Stepping away from my comfort zone and learning something new and adventuresome excites and scares me.
Such mixed emotions washed over me as I walked onto the dock on Jekyll Island in early June preparing for my first stand-up paddleboard lesson.
Stand-up paddleboarding (SUP) is a sport that’s been growing in popularity for several years. Some folks engage in it simply as a fun activity, while others are more hardcore and competitive. SUP festivals, races and skill-based competitions have popped up as well.
It’s pretty simple—stand on a board and paddle your way across a body of water. Of course, there’s always the possibility of falling in. Learning how to maneuver, how to get back on the board, how to avoid the shallows and other crafts in the water takes some practice and skill.
For me, my main goal on my first outing was not falling. Sure, I can swim and don’t mind getting hair and body wet, but the sight of a 61-year-old woman with bad knees flopping from the water to the board wouldn’t be a pretty sight.
John Krivec was our instructor for the afternoon and before I and colleague John Hewitt set foot on the boards, Krivec measured us, adjusted the paddles and asked if we wanted to wear the safety vests that were strapped to our boards. Since the water wasn’t too deep and we both are swimmers, we declined. He then proceeded to tell us how to go from kneeling to standing on the board, the proper stance, how to hold the paddle and how to stroke.
Krivec and his girlfriend Tara Holden started St. Simons Island Paddleboard in 2013 and offer instruction, day and night tours on St. Simons and Jekyll islands as well as paddleboards at their shop on St. Simons Island.
Originally from Roswell, Krivec moved to California and became a kayak and SUP guide at Laguna Beach. He had been in the IT field, but when the company he was working for went “belly up overnight,” Krivec decided that working in the outdoors doing what he loved might be a good alternative.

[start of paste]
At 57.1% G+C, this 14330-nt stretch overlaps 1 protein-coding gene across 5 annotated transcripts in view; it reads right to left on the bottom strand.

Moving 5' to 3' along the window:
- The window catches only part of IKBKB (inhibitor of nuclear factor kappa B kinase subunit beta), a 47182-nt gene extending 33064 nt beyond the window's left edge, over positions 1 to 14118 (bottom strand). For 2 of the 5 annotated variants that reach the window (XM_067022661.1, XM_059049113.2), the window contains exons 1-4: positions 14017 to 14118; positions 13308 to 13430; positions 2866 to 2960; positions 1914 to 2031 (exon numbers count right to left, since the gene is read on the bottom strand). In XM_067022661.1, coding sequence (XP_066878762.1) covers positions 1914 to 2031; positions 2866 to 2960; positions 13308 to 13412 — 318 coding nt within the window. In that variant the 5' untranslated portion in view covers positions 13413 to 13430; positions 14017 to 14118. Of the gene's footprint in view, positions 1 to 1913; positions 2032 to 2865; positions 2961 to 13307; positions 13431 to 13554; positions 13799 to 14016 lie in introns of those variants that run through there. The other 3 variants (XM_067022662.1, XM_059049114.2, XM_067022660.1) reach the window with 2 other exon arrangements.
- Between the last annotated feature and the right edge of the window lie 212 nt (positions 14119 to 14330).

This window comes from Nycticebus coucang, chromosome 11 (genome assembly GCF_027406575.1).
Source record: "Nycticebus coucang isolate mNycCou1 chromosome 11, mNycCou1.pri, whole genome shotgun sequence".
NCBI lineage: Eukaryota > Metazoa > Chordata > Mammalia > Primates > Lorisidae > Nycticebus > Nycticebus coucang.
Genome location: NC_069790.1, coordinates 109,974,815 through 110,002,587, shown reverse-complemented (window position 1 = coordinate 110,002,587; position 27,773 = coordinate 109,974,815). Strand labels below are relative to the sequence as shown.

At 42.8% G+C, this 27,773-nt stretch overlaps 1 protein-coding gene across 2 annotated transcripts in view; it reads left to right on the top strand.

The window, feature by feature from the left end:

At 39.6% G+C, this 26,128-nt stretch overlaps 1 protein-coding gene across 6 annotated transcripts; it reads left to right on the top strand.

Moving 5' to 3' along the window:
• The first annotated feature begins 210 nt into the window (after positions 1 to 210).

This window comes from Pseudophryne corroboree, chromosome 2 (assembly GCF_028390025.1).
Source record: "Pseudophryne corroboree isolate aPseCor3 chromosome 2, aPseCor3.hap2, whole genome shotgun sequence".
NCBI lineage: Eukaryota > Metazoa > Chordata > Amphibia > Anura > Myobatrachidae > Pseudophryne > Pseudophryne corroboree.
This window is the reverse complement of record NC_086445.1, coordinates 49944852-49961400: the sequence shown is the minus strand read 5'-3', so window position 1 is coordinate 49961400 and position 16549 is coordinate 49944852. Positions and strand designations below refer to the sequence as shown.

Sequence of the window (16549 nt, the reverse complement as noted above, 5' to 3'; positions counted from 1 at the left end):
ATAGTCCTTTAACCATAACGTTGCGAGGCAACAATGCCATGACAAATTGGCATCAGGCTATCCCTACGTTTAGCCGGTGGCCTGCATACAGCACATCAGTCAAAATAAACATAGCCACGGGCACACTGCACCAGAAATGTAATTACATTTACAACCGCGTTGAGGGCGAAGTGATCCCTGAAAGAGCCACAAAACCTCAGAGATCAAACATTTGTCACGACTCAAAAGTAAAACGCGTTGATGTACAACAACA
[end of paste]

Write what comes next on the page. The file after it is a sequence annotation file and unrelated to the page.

“I love being outside,” said Krivec. “I always have. It’s fun seeing people enjoy something new, experience new things when they are on vacation.”
He said his goal is to ensure that customers have a good experience their first time on the board and will want to venture out again.
After Krivec made sure the equipment was properly adjusted to suit our size, it was time to put the boards in the water.
I always thought that being a New Yorker who rode the subways for several years without having to hold onto a strap or pole that I would be a natural at balancing myself on a paddleboard. On this Jekyll Island excursion my knees held up fine as I rose to a standing position, however, I could feel my legs shaking as I kept readjusting myself to maintain my balance.
The Intracoastal Waterway that we explored was a fairly calm body of water except when a watercraft passed and the waters got a little choppy.
We paddled our way past beautiful vessels at a marina, glided under a bridge and tried to spot the dolphins that Krivec kept telling us were off to our right or left. I got into a bit of trouble with poor maneuvering and bumped against one of the yachts, but Krivec speedily came to my rescue telling me how to paddle away from the dicey situation.
Hewitt, the chief operating officer at The Champion, made a spectacular save at one point when he got wobbly and almost fell in. Then it happen. He fell in.
For more information on St. Simons Island Paddleboard tours and lessons, go to www.ssisup.com.